The city as moving billboard
The city as moving billboard

Foreground reads: our pick from around the web in October

This month we bring you stunning landscapes, and landscapes of image overload, news of the relaunch of Patricia Piccinini’s wobbly floating artwork, and a new book that argues landscape architects can do parametric design too. We finish with a ‘good news’ story, to counter the IPCC blues.

Now in its twelfth year, the Landscape Photographer of the Year Competition 2018 celebrates the breathtaking beauty of Britain’s landscape.The winning and commended entries demonstrate the breadth and wealth of landscape diversity, from Land’s End to the Scottish Highlands. All the winning and commended photographs have been published in the awards book Landscape Photographer of the Year: Collection 12, by AA Publishing.

Source: Lonely Planet

Can cities kick ads? Inside the global movement to ban urban billboards

First it was São Paulo, then Chennai. Then Grenoble, Tehran, Paris and now even New York have spawned movements to replace or ban outdoor advertising. As the Australian Prime Minister proudly declared the Sydney Opera House one big billboard, others are pushing for ad-free cities.

Source: The Guardian

The Skywhale is back!

With a turtle head and a giant dolphin-like body with ten inflated breasts, Patricia Piccinini’s unique hot-air balloon entitled Skywhale, received a mixed reception on its first outing in 2013. It floated over Canberra for the Australian capital’s centenary celebrations, to not-universal approval. But it has since traveled to Japan, Ireland and Brazil. Songs have been written about it, cakes made in its shape, and several people have tattooed the creature onto their bodies. It’s return to Australia In November is part of the exhibition “Patricia Piccinini and Joy Hester: Through Love …” at TarraWarra, in the Yarra Valley.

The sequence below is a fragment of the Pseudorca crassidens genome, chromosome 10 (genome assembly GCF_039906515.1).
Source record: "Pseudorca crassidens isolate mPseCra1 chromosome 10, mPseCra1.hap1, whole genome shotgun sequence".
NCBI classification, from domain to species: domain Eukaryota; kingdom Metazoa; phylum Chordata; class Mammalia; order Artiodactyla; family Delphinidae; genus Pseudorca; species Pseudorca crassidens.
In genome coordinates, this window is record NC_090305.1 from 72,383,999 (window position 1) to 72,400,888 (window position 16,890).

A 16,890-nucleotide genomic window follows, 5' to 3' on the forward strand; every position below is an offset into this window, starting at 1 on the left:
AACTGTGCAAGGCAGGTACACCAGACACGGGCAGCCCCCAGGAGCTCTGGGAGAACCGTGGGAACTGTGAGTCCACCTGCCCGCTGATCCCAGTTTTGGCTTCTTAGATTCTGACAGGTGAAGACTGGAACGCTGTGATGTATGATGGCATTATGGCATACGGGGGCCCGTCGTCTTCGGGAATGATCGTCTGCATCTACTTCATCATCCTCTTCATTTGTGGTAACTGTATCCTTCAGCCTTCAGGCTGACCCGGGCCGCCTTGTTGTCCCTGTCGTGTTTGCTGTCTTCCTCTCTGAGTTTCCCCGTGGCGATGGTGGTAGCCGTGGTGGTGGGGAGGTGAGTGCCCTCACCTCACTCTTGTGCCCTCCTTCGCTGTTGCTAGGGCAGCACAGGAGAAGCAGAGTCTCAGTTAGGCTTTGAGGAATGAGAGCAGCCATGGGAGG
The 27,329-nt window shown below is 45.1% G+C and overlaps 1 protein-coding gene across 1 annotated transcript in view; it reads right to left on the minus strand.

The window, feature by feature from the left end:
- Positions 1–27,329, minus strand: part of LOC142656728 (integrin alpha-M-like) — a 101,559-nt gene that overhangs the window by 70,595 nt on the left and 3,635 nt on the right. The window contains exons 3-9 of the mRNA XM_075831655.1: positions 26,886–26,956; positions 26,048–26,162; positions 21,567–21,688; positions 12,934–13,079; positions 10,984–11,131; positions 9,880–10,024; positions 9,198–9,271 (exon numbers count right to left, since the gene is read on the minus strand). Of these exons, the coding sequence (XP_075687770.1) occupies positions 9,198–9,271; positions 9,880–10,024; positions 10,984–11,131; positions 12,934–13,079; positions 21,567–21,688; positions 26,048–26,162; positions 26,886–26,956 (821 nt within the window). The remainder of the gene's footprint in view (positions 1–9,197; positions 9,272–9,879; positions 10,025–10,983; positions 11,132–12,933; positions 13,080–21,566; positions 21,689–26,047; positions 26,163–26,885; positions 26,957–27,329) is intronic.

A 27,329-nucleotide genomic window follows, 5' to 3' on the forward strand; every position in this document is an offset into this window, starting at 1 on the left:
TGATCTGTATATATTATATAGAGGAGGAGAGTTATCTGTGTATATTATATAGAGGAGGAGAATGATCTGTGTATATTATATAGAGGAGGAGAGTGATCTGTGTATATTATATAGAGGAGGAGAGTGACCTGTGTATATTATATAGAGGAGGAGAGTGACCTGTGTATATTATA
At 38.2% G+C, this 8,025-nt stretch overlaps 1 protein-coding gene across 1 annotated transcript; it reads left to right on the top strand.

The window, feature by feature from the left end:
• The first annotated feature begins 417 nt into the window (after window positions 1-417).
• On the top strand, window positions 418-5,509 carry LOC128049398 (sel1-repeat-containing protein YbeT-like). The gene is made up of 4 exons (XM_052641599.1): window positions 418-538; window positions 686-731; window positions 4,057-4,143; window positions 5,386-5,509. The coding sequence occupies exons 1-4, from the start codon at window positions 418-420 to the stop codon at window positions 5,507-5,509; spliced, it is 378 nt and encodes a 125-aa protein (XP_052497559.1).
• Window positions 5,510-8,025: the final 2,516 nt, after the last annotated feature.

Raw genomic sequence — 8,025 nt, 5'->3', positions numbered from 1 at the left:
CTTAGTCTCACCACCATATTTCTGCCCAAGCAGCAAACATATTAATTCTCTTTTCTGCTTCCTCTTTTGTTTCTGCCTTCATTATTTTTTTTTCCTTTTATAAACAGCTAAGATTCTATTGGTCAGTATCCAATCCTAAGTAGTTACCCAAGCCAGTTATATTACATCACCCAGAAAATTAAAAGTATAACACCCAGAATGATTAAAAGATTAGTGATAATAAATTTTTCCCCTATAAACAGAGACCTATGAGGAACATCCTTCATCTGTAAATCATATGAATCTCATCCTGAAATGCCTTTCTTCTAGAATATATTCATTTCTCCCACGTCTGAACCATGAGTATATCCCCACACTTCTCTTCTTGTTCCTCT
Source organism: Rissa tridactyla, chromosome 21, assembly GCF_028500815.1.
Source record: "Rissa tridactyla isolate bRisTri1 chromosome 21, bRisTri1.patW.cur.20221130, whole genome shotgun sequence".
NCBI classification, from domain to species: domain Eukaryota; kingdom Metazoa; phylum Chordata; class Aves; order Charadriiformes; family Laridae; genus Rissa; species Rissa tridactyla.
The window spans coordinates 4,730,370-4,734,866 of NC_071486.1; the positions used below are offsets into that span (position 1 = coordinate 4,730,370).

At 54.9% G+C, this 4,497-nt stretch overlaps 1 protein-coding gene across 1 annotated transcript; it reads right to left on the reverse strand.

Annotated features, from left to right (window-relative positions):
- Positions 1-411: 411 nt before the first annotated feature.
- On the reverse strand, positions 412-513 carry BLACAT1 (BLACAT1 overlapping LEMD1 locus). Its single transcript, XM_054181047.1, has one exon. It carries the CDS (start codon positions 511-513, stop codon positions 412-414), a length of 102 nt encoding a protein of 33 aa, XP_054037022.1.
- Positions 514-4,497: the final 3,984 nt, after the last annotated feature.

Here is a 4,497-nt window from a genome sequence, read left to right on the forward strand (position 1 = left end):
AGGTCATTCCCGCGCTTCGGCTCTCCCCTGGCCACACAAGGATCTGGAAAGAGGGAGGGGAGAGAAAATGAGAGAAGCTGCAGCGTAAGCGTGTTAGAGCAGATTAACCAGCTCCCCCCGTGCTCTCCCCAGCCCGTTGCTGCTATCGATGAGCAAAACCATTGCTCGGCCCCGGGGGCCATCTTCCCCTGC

Source: The New York Times

Codify: Parametric and Computational Design in Landscape Architecture.

Edited by Bradley Cantrell and Adam Mekies, this book explores what it means to use, modify and create computational tools, in a contemporary landscape architecture environment. This brief overview by Damian Holmes, suggests that computational tools can indeed help landscape architects address a range of challenges, from climate change to city densification.

Source: World Landscape Architect

Across many indicators, the quality of life for people around the globe is getting better. 

Despite the fact that bad news gets more coverage than good news, everything from extreme poverty, hunger and smoking, to the supply of nuclear weapons, child labour and child mortality rates, are all down. Meanwhile life expectancy is up, as is literacy, people living in some version of democracy and access to cheaper solar energy. Without underestimating the monumental challenges ahead, particularly in the shadow of the recent IPCC announcements, it ain’t all bad news.

Source: Vox Sentences